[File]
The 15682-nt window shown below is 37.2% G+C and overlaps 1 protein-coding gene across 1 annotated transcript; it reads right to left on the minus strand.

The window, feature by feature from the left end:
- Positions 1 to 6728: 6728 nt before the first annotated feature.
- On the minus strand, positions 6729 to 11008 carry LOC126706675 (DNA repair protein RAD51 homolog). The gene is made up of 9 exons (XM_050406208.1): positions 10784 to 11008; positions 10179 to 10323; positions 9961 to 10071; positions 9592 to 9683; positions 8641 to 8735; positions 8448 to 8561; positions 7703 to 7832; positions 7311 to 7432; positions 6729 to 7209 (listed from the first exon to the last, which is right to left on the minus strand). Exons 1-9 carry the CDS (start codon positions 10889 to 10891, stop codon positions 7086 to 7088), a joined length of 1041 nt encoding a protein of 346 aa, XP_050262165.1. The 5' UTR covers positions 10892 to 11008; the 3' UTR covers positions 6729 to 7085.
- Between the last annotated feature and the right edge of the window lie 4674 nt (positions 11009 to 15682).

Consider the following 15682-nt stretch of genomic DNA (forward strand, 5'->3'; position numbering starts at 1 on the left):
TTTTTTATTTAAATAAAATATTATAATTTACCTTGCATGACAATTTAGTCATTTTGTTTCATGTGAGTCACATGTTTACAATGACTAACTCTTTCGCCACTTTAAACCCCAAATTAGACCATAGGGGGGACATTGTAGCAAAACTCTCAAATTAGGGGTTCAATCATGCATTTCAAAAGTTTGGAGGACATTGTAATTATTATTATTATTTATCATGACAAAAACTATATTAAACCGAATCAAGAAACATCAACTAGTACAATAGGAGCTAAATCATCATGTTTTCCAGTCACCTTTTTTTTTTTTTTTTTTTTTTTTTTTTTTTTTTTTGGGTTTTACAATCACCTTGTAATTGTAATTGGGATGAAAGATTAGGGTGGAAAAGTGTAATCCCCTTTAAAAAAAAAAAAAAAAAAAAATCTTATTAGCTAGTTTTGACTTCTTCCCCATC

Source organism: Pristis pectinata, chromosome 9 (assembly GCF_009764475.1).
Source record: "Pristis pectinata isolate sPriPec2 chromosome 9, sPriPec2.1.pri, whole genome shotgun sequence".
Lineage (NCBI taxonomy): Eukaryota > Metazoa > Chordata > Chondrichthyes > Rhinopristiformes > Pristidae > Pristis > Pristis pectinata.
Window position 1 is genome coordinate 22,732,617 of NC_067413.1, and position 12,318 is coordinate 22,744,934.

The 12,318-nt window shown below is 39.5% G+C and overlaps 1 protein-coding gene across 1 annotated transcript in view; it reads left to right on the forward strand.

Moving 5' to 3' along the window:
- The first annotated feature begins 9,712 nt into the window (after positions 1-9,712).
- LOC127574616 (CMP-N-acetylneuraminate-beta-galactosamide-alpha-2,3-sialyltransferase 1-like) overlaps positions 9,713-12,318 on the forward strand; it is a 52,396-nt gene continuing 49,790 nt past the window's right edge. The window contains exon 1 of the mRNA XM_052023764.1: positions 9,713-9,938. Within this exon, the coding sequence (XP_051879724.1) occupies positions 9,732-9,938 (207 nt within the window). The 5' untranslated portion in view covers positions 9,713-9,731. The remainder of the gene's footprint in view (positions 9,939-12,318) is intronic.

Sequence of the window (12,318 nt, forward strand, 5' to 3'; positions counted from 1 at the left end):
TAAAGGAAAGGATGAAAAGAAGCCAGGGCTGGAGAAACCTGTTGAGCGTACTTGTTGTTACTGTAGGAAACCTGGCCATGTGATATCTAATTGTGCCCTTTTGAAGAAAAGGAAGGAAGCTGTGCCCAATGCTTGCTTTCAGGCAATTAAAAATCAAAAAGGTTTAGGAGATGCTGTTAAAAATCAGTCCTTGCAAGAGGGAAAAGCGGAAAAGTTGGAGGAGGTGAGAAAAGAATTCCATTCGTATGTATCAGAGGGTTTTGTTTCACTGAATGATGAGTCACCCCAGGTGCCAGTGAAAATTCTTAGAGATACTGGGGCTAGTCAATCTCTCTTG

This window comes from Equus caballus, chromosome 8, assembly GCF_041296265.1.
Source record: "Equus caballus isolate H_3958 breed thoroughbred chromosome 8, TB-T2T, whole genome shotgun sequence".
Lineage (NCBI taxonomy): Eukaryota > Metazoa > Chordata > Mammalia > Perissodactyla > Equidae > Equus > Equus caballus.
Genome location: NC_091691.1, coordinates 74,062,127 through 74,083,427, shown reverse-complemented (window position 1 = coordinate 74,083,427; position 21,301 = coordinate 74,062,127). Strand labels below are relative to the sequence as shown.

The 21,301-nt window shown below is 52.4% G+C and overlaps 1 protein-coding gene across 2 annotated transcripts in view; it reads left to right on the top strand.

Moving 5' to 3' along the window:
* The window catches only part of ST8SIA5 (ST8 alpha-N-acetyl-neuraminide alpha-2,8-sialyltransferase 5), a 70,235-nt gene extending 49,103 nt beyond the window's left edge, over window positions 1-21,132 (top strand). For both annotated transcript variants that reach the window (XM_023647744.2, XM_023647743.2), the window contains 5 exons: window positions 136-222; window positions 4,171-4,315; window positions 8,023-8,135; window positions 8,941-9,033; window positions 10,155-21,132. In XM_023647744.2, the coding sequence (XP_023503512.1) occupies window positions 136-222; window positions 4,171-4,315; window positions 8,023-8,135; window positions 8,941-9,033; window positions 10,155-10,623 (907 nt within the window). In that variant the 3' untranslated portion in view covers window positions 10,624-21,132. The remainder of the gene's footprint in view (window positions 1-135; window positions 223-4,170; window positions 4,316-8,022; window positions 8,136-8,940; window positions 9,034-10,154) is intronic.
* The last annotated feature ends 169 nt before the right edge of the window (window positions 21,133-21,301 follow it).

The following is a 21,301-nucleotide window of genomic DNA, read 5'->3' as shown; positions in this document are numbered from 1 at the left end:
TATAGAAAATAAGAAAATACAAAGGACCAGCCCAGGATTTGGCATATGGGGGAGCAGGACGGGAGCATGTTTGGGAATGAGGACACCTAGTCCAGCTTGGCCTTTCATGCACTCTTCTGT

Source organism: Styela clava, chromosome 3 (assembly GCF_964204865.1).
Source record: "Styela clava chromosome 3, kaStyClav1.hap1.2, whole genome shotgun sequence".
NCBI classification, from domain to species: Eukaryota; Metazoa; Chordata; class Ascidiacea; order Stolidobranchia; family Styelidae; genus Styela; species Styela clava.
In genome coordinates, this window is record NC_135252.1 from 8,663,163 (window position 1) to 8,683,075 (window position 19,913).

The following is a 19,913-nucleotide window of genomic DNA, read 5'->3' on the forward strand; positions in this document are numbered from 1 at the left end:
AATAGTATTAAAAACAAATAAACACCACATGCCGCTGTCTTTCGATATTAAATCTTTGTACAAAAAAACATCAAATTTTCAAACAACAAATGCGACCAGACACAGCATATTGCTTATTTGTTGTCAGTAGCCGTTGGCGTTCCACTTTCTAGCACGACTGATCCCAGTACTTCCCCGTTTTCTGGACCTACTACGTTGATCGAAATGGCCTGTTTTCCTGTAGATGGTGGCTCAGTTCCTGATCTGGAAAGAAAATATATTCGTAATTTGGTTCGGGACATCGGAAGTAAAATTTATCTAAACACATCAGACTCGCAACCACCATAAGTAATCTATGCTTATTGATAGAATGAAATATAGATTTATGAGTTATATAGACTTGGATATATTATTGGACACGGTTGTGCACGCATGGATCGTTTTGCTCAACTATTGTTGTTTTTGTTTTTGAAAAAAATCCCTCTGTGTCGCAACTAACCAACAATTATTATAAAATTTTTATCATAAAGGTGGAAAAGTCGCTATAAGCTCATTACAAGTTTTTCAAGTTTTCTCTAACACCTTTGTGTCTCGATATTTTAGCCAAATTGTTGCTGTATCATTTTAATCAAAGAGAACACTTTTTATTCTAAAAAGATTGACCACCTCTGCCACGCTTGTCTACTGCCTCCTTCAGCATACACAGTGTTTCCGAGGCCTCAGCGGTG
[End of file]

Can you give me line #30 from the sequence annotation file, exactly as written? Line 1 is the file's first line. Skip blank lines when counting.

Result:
NCBI classification, from domain to species: Eukaryota; Metazoa; Chordata; class Ascidiacea; order Stolidobranchia; family Styelidae; genus Styela; species Styela clava.